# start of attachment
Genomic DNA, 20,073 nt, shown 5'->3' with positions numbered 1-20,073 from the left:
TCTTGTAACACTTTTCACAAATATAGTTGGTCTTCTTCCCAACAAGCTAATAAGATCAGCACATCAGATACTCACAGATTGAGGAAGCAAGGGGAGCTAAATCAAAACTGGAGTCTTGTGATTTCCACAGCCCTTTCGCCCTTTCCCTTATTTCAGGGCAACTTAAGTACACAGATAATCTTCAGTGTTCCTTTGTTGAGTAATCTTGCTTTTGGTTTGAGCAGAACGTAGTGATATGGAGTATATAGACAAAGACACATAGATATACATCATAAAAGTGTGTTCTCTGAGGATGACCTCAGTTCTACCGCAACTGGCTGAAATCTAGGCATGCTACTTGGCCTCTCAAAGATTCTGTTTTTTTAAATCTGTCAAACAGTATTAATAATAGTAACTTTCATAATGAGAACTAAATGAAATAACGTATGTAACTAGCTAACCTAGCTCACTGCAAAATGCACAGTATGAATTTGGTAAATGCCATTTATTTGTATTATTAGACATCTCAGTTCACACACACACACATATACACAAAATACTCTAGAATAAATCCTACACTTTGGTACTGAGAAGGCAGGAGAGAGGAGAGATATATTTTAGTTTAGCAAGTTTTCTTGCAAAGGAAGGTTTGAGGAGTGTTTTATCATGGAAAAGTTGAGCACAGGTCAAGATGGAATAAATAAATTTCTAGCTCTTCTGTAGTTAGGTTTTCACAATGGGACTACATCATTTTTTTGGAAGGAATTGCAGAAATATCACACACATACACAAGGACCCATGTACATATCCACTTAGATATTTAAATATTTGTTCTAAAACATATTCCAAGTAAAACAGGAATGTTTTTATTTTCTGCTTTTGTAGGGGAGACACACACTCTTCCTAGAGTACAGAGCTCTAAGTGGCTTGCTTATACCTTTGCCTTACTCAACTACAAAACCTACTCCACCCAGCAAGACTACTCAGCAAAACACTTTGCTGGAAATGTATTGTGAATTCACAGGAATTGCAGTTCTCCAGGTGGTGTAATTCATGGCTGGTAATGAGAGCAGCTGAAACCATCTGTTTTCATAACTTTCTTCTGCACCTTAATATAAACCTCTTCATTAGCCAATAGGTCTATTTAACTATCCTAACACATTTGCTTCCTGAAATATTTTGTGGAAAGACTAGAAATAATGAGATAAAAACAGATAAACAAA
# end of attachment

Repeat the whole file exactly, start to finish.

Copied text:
Genomic DNA, 20,073 nt, shown 5'->3' with positions numbered 1-20,073 from the left:
TCTTGTAACACTTTTCACAAATATAGTTGGTCTTCTTCCCAACAAGCTAATAAGATCAGCACATCAGATACTCACAGATTGAGGAAGCAAGGGGAGCTAAATCAAAACTGGAGTCTTGTGATTTCCACAGCCCTTTCGCCCTTTCCCTTATTTCAGGGCAACTTAAGTACACAGATAATCTTCAGTGTTCCTTTGTTGAGTAATCTTGCTTTTGGTTTGAGCAGAACGTAGTGATATGGAGTATATAGACAAAGACACATAGATATACATCATAAAAGTGTGTTCTCTGAGGATGACCTCAGTTCTACCGCAACTGGCTGAAATCTAGGCATGCTACTTGGCCTCTCAAAGATTCTGTTTTTTTAAATCTGTCAAACAGTATTAATAATAGTAACTTTCATAATGAGAACTAAATGAAATAACGTATGTAACTAGCTAACCTAGCTCACTGCAAAATGCACAGTATGAATTTGGTAAATGCCATTTATTTGTATTATTAGACATCTCAGTTCACACACACACACATATACACAAAATACTCTAGAATAAATCCTACACTTTGGTACTGAGAAGGCAGGAGAGAGGAGAGATATATTTTAGTTTAGCAAGTTTTCTTGCAAAGGAAGGTTTGAGGAGTGTTTTATCATGGAAAAGTTGAGCACAGGTCAAGATGGAATAAATAAATTTCTAGCTCTTCTGTAGTTAGGTTTTCACAATGGGACTACATCATTTTTTTGGAAGGAATTGCAGAAATATCACACACATACACAAGGACCCATGTACATATCCACTTAGATATTTAAATATTTGTTCTAAAACATATTCCAAGTAAAACAGGAATGTTTTTATTTTCTGCTTTTGTAGGGGAGACACACACTCTTCCTAGAGTACAGAGCTCTAAGTGGCTTGCTTATACCTTTGCCTTACTCAACTACAAAACCTACTCCACCCAGCAAGACTACTCAGCAAAACACTTTGCTGGAAATGTATTGTGAATTCACAGGAATTGCAGTTCTCCAGGTGGTGTAATTCATGGCTGGTAATGAGAGCAGCTGAAACCATCTGTTTTCATAACTTTCTTCTGCACCTTAATATAAACCTCTTCATTAGCCAATAGGTCTATTTAACTATCCTAACACATTTGCTTCCTGAAATATTTTGTGGAAAGACTAGAAATAATGAGATAAAAACAGATAAACAAA